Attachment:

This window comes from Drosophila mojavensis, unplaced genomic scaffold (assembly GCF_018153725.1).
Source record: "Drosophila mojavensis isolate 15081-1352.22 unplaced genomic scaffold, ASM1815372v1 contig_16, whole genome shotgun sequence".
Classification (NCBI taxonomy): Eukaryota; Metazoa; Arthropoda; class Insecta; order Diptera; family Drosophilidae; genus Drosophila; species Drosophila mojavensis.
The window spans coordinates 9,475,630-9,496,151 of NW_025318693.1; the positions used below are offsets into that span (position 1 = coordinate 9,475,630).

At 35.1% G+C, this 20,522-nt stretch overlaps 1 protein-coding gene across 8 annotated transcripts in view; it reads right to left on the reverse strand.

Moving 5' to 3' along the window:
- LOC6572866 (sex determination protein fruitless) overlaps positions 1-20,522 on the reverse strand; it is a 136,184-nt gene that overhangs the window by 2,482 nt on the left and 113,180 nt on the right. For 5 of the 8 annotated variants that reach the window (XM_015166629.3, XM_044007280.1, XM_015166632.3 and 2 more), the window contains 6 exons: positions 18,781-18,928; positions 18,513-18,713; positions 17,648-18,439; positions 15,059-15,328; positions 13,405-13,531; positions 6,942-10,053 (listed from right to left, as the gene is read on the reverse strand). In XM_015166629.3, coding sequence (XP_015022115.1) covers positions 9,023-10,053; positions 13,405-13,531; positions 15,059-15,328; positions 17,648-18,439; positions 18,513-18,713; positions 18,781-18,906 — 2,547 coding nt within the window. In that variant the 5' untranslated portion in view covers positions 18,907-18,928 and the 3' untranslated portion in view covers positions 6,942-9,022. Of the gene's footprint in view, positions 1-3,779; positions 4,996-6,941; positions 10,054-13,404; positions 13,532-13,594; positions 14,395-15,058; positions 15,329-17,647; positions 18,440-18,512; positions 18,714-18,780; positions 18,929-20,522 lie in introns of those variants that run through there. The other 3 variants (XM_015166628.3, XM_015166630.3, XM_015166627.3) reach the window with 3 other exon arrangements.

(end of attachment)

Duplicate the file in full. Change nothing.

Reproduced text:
This window comes from Drosophila mojavensis, unplaced genomic scaffold (assembly GCF_018153725.1).
Source record: "Drosophila mojavensis isolate 15081-1352.22 unplaced genomic scaffold, ASM1815372v1 contig_16, whole genome shotgun sequence".
Classification (NCBI taxonomy): Eukaryota; Metazoa; Arthropoda; class Insecta; order Diptera; family Drosophilidae; genus Drosophila; species Drosophila mojavensis.
The window spans coordinates 9,475,630-9,496,151 of NW_025318693.1; the positions used below are offsets into that span (position 1 = coordinate 9,475,630).

At 35.1% G+C, this 20,522-nt stretch overlaps 1 protein-coding gene across 8 annotated transcripts in view; it reads right to left on the reverse strand.

Moving 5' to 3' along the window:
- LOC6572866 (sex determination protein fruitless) overlaps positions 1-20,522 on the reverse strand; it is a 136,184-nt gene that overhangs the window by 2,482 nt on the left and 113,180 nt on the right. For 5 of the 8 annotated variants that reach the window (XM_015166629.3, XM_044007280.1, XM_015166632.3 and 2 more), the window contains 6 exons: positions 18,781-18,928; positions 18,513-18,713; positions 17,648-18,439; positions 15,059-15,328; positions 13,405-13,531; positions 6,942-10,053 (listed from right to left, as the gene is read on the reverse strand). In XM_015166629.3, coding sequence (XP_015022115.1) covers positions 9,023-10,053; positions 13,405-13,531; positions 15,059-15,328; positions 17,648-18,439; positions 18,513-18,713; positions 18,781-18,906 — 2,547 coding nt within the window. In that variant the 5' untranslated portion in view covers positions 18,907-18,928 and the 3' untranslated portion in view covers positions 6,942-9,022. Of the gene's footprint in view, positions 1-3,779; positions 4,996-6,941; positions 10,054-13,404; positions 13,532-13,594; positions 14,395-15,058; positions 15,329-17,647; positions 18,440-18,512; positions 18,714-18,780; positions 18,929-20,522 lie in introns of those variants that run through there. The other 3 variants (XM_015166628.3, XM_015166630.3, XM_015166627.3) reach the window with 3 other exon arrangements.